of the dotcom craze. Customers and business people now are
much more cost cautious and worried about investing in real advances
in technology and things like inventory. I am worried about
and its ability to compete with the Far
East , China
, and those countries.
My view is that stock options in the high tech industry are ways
that help us get the best people to work here. Options help
people feel like owners and result in innovation and creativity,
but there is a downside as well - it is painful when the stock goes
PEM: What are the major principles of management that you follow?
first is ownership. My feeling is that stock options are
not primarily about money. Rather, everyone who gets stock options
behaves and feels more like an owner in the company. I think
it is truly a key way to reward people and make them feel connected
to the company. It is a lesson I learned from my Dad who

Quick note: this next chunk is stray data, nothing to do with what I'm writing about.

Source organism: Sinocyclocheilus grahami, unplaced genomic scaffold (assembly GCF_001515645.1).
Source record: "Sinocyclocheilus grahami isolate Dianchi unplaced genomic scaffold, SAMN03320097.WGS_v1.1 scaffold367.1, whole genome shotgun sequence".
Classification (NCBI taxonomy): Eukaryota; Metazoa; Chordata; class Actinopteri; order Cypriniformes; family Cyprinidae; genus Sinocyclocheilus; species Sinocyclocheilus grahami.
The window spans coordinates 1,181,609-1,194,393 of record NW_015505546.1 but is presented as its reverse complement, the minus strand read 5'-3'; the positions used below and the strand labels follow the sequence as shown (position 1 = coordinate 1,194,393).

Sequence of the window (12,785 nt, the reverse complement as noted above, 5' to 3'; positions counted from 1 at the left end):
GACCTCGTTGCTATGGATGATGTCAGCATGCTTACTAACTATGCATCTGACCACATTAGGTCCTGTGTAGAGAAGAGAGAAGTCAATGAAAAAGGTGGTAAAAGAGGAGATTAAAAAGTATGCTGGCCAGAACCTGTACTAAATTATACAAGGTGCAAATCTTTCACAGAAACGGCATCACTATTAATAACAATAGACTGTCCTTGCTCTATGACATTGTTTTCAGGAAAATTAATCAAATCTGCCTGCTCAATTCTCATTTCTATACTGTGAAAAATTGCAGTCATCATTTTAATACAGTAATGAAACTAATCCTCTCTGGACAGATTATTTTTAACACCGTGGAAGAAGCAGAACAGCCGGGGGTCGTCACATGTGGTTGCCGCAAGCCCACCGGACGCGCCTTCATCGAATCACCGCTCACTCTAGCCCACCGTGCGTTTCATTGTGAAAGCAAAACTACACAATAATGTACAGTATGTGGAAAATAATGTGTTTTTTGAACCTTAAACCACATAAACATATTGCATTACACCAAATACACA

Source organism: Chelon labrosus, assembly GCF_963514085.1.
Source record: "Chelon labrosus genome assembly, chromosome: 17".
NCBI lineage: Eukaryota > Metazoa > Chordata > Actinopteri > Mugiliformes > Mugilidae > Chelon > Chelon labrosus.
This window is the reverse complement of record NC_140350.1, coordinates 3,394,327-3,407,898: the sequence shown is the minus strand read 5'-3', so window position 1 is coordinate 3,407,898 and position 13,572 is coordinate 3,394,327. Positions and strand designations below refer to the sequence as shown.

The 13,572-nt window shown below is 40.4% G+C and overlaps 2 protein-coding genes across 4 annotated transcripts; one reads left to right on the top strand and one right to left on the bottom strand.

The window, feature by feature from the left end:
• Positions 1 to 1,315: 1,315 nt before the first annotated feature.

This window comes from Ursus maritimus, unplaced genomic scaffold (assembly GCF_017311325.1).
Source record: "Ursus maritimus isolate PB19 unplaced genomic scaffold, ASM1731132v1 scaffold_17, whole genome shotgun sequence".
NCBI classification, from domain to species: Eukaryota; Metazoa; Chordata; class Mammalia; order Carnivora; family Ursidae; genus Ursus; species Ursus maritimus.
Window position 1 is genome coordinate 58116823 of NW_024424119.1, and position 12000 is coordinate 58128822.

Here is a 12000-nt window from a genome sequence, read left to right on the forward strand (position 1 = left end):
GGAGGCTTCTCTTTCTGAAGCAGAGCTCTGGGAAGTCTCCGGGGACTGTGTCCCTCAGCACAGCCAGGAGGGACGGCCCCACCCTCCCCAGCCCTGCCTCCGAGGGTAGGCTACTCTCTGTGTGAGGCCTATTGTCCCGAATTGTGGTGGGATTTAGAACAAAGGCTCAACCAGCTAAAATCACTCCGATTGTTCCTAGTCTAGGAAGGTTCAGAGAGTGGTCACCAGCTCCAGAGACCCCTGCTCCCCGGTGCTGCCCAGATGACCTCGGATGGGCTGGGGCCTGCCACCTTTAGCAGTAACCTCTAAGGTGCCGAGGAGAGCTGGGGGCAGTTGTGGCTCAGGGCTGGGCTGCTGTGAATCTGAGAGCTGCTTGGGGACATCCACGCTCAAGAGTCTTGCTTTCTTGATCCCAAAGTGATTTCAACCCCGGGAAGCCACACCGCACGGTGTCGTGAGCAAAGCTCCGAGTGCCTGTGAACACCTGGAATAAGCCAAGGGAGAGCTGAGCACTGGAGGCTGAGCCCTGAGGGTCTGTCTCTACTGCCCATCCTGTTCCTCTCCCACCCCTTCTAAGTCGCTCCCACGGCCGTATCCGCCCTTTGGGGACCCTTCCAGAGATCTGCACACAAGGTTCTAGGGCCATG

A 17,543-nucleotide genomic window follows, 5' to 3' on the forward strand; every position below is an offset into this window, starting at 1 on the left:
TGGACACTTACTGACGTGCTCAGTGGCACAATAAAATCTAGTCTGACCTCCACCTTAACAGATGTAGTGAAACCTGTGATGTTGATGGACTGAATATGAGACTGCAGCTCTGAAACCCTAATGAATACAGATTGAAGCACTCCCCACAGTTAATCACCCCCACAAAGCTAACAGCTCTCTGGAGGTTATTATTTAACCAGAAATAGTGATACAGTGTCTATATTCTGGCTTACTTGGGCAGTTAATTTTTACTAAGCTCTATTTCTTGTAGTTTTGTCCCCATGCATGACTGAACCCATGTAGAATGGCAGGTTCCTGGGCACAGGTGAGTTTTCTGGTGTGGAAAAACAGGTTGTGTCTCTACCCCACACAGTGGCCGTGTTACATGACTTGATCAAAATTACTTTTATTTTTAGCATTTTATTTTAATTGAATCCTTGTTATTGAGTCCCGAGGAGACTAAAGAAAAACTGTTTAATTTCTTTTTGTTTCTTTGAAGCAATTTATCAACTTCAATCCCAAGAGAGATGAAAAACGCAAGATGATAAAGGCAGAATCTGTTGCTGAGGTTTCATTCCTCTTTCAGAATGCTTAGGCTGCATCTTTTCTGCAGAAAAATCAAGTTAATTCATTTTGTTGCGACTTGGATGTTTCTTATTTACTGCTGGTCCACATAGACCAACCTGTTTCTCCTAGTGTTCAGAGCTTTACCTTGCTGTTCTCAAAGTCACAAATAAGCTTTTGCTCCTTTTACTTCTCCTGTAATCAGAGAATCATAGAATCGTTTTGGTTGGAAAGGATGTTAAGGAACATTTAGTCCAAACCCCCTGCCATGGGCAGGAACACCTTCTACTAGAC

both owned his own small business and worked for a large enterprise
as well. I learned that if you want people to behave as employees
then you treat them one way. If you want them to behave as
owners then you treat them another way. A way to convince
people to take a salary cut, which we have done, is to have them
think of themselves as owners. People at Xilinx care about
the company and their rationale for doing their best is that they
know innovation and technology and bringing things quickly to market
will create breakthroughs and business opportunities that they will
share in. Stock options have been misused but the important